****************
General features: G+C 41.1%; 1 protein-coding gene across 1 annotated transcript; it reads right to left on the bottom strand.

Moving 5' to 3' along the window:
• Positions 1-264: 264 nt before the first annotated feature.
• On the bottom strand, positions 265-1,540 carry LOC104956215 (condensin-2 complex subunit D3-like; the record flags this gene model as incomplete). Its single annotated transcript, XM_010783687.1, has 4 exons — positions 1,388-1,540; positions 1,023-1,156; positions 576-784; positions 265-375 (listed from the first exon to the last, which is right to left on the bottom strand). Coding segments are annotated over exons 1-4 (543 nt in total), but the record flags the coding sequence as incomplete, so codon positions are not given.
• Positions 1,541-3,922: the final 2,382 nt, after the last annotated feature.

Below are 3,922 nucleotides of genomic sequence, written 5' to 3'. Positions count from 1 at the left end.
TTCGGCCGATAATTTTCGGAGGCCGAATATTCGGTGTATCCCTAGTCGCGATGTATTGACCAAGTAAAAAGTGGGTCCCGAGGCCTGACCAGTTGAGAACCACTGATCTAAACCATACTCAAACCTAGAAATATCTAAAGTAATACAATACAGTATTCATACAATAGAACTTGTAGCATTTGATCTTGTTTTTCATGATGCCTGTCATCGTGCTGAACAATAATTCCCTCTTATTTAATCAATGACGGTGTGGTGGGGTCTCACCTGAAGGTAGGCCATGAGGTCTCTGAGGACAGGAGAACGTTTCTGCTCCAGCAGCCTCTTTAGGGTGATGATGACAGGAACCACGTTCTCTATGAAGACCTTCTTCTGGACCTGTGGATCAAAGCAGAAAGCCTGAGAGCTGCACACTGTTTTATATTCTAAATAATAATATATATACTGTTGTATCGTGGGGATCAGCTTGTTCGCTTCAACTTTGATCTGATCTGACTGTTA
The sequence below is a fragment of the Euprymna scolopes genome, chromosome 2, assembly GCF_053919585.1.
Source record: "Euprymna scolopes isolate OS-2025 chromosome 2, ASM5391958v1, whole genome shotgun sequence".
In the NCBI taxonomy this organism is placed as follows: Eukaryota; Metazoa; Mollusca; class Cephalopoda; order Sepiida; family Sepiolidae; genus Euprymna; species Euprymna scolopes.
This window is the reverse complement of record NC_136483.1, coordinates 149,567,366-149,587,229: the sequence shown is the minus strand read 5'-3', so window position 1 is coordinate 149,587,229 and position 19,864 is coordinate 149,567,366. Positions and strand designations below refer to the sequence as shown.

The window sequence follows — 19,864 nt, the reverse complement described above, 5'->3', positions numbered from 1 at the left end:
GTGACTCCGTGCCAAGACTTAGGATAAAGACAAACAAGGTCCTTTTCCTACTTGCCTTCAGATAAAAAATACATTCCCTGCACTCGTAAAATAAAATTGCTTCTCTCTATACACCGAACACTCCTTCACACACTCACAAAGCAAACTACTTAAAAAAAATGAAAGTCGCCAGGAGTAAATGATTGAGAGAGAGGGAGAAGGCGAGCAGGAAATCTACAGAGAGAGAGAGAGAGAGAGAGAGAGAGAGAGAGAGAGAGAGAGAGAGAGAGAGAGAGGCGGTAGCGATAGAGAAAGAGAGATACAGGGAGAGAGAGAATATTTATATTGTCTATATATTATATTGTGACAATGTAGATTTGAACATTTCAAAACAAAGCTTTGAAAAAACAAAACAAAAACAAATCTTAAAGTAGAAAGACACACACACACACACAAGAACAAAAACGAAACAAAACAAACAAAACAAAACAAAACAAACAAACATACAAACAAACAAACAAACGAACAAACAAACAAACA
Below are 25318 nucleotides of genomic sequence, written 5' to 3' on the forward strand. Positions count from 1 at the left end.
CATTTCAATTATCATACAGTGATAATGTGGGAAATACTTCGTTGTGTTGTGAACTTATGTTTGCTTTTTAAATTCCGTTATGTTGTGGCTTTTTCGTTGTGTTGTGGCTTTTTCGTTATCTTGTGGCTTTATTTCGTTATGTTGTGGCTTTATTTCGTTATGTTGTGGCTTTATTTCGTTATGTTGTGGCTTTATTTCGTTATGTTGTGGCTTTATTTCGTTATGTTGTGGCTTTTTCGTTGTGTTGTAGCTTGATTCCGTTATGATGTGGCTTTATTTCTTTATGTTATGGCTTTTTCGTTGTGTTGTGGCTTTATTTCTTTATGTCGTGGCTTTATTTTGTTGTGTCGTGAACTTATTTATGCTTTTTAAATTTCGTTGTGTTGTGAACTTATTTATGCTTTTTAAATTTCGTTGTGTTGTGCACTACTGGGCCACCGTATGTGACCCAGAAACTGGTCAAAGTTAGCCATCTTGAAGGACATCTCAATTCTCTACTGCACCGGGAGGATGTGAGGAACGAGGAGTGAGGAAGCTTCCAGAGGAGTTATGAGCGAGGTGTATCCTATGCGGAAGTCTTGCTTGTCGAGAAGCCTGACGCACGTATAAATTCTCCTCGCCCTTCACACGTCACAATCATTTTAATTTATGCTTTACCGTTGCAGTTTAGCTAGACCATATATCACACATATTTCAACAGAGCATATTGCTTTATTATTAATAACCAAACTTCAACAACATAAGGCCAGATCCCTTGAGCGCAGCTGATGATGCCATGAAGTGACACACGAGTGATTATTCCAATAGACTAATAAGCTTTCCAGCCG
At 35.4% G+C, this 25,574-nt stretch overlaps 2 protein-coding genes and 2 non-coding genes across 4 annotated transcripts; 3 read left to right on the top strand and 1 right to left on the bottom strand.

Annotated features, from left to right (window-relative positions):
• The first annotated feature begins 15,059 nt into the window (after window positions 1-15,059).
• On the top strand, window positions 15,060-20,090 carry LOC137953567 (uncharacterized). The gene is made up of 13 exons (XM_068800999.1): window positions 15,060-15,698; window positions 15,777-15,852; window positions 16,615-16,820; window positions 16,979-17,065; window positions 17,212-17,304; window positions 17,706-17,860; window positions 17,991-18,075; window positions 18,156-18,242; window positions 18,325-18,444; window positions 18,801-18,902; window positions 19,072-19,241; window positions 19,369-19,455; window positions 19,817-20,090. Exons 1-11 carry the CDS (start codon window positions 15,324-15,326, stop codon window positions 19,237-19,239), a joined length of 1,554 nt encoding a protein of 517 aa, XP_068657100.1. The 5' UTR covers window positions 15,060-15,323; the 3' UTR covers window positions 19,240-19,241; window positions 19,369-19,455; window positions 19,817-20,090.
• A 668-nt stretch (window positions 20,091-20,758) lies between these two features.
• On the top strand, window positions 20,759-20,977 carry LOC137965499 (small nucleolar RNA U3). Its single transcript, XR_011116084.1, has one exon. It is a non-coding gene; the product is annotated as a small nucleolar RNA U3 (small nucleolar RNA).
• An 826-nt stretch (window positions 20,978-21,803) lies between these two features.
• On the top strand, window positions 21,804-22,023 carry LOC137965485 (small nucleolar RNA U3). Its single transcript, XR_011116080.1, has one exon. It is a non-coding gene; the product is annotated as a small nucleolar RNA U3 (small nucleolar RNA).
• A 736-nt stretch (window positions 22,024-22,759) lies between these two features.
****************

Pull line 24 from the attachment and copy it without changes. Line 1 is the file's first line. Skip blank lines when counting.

• A 736-nt stretch (window positions 22,024-22,759) lies between these two features.